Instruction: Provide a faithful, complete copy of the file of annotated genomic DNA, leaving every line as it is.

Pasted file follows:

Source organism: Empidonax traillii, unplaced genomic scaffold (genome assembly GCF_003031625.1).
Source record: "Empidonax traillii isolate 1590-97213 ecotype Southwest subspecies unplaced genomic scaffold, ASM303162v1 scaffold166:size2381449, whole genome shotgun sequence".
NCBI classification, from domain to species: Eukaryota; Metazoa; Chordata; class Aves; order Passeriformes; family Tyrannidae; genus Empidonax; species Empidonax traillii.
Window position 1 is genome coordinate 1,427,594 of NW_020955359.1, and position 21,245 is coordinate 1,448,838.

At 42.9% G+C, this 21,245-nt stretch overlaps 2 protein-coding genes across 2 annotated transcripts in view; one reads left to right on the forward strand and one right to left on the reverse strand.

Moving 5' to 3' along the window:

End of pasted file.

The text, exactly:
Source organism: Empidonax traillii, unplaced genomic scaffold (genome assembly GCF_003031625.1).
Source record: "Empidonax traillii isolate 1590-97213 ecotype Southwest subspecies unplaced genomic scaffold, ASM303162v1 scaffold166:size2381449, whole genome shotgun sequence".
NCBI classification, from domain to species: Eukaryota; Metazoa; Chordata; class Aves; order Passeriformes; family Tyrannidae; genus Empidonax; species Empidonax traillii.
Window position 1 is genome coordinate 1,427,594 of NW_020955359.1, and position 21,245 is coordinate 1,448,838.

At 42.9% G+C, this 21,245-nt stretch overlaps 2 protein-coding genes across 2 annotated transcripts in view; one reads left to right on the forward strand and one right to left on the reverse strand.

Moving 5' to 3' along the window: